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Reconciling the Texts: 1 Corinthians 11:4-16; 14:34-35

Reconciling the Texts: 1 Corinthians 11:4-16; 14:34-35




There has been, for some time, a growing tension within the Churches of Christ regarding several doctrinal issues that have otherwise been points of clarity and definition for the denomination. Not the least of these is the understanding of the roles afforded to women (according to the Scriptures) within the formal assemblies. In many instances this tension has grown into conflict that has even divided individual congregations.

For this group of Christians to attain some sense of unity called for in the Scriptures, it seems that we are beckoned back to the Scriptures in order to re-examine our previous understanding and assumptions. Have we correctly understood the formative texts for this issue? Whether we determine to maintain our present course or alter our position(s) seems to be less relevant, in terms of unity, than our willingness to allow one another the voice to ask the difficult questions.

Perhaps as the “Introduction” affords some leniency towards a greater sense of informality, I ought to take advantage of the opportunity for greater transparency. I do not wish to attempt to plow new ground on this issue. And after having read much of what the scholars have to say, it seems unlikely that there are many more original thoughts to be added to the discussion—unless of course some new information is brought to light. Instead, I must return to my previous line of thinking and make some minor corrections. For me to find some degree of unity with my faith heritage and at least some degree of integrity with my faith, it is absolutely imperative that I re-examine my previous understanding and assumptions on this issue. The correct question is this: have I correctly understood the formative texts for this issue? And, regardless of what conclusion the research leads me to, it is crucial that I find my own voice in this discussion.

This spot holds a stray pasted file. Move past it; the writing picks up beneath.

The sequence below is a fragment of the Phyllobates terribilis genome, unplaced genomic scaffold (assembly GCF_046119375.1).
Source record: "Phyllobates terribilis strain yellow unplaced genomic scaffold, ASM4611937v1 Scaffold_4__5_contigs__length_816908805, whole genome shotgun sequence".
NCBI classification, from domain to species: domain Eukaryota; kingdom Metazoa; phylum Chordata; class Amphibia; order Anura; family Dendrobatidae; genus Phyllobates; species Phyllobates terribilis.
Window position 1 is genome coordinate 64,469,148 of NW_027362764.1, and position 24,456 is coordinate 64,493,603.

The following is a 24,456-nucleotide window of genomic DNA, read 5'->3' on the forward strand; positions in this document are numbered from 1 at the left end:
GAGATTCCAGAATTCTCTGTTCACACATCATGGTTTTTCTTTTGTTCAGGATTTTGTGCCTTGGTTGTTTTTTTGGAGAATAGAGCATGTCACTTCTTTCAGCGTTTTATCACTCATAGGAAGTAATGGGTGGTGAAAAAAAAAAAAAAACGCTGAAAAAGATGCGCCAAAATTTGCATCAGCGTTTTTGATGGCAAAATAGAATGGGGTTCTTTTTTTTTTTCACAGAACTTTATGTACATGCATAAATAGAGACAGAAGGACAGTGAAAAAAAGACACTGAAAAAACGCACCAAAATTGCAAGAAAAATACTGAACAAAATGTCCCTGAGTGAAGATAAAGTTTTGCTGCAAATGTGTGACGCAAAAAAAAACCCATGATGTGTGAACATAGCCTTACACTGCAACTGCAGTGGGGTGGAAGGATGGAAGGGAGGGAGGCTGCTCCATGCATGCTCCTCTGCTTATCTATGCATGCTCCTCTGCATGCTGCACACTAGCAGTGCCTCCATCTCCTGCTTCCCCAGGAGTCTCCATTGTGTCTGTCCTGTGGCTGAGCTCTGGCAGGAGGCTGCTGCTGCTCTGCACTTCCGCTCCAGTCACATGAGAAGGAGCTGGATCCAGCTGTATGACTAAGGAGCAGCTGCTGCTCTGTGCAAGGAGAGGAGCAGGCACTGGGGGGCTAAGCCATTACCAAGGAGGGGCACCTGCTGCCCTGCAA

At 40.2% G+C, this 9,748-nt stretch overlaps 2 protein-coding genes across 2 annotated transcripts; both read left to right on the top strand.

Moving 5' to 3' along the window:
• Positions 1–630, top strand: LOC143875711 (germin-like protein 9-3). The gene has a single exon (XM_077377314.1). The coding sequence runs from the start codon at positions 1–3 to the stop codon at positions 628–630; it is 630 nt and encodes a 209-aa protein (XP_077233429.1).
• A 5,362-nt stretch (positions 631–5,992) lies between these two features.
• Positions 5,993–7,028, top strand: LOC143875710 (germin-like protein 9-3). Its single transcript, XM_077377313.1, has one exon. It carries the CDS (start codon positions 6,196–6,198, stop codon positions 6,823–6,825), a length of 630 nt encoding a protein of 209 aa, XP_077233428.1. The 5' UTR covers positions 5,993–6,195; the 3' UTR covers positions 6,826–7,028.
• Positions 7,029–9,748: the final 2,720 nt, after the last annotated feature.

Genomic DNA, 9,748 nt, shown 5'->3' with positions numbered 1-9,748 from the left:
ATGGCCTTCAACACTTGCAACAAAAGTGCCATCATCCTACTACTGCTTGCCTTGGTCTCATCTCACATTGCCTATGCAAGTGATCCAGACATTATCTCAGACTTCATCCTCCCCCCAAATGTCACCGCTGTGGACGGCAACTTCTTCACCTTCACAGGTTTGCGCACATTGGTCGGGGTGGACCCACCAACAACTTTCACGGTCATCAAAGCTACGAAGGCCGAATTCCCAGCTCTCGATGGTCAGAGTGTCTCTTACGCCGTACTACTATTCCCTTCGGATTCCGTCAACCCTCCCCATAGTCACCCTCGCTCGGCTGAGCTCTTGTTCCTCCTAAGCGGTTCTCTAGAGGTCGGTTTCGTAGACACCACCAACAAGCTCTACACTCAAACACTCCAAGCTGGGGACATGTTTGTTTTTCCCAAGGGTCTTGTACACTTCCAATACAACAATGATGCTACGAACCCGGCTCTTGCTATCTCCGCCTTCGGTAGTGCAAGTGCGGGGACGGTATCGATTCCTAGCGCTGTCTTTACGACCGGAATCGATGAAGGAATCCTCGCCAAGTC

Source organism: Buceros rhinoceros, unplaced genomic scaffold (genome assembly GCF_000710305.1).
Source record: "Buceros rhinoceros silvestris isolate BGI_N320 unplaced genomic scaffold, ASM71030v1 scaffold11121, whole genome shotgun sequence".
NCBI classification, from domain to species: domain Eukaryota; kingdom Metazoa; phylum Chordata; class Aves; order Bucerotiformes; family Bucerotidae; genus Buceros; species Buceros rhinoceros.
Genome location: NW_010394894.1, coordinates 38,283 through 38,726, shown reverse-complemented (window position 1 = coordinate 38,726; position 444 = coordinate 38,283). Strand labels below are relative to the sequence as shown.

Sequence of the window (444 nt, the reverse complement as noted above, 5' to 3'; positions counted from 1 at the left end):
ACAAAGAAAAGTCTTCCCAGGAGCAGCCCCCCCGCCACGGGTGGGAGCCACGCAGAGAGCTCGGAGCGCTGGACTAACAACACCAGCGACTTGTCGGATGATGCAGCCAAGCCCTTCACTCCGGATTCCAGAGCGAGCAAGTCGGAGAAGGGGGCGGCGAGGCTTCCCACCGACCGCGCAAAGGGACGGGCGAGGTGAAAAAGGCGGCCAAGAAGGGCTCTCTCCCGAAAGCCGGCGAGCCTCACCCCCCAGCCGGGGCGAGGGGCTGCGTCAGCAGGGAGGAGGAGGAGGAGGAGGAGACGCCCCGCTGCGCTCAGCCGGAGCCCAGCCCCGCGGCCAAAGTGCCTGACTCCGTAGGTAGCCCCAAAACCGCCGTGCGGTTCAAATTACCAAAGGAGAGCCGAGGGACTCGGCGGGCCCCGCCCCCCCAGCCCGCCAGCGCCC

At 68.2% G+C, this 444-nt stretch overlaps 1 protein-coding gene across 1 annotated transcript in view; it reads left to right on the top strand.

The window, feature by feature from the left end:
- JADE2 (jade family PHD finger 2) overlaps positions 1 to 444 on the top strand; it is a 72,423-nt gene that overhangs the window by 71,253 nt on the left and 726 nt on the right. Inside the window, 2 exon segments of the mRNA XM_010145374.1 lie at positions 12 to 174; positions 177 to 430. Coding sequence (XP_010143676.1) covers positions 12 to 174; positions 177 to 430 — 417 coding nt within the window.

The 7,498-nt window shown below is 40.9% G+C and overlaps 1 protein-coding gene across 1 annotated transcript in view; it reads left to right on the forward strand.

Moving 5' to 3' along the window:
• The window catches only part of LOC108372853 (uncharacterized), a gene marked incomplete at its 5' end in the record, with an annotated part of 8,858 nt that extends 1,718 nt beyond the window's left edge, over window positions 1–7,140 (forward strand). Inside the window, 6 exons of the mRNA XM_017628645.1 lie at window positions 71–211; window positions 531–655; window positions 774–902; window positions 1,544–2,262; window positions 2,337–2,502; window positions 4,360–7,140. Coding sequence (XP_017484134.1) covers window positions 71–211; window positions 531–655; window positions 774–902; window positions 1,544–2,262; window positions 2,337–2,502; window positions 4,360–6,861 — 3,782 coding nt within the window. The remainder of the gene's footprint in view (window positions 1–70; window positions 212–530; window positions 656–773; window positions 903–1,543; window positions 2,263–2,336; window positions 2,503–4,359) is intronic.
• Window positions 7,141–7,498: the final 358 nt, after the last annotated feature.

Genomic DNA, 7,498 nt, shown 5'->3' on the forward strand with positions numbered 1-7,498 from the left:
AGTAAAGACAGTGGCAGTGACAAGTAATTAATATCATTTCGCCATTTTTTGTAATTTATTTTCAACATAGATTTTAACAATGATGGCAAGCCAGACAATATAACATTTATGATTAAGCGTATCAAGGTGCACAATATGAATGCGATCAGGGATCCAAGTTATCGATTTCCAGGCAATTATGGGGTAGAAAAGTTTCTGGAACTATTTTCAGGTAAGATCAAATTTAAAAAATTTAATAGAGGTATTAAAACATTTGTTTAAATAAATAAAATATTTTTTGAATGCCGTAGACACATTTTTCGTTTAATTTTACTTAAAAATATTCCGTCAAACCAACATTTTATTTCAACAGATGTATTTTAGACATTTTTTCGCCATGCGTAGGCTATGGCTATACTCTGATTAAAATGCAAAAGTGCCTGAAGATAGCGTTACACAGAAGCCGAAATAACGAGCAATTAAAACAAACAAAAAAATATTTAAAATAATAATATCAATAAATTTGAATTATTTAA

That having been said, and with that approach at the forefront of my thinking, this paper will seek to examine two of the preeminent texts on this issue—1 Corinthians 11:4-16 and 14:34-35 (which, along with 1 Timothy 2:11-14, are the primary texts which restrict women in their and activity in the church—particularly in public leadership roles).


The letter itself reveals much of the context of these passages. Throughout the course of the letter, Paul is dealing with several different issues that the Corinthian church appears to have been struggling with. Paul seems to have learned about these many issues from two different sources. First, a letter had been sent from the Christians in Corinth. Second, some representatives from the church in Corinth had visited him—likely either Stephanas, Fortunatus and Achaicus (16:17), or messengers from Chloe’s household (1:11).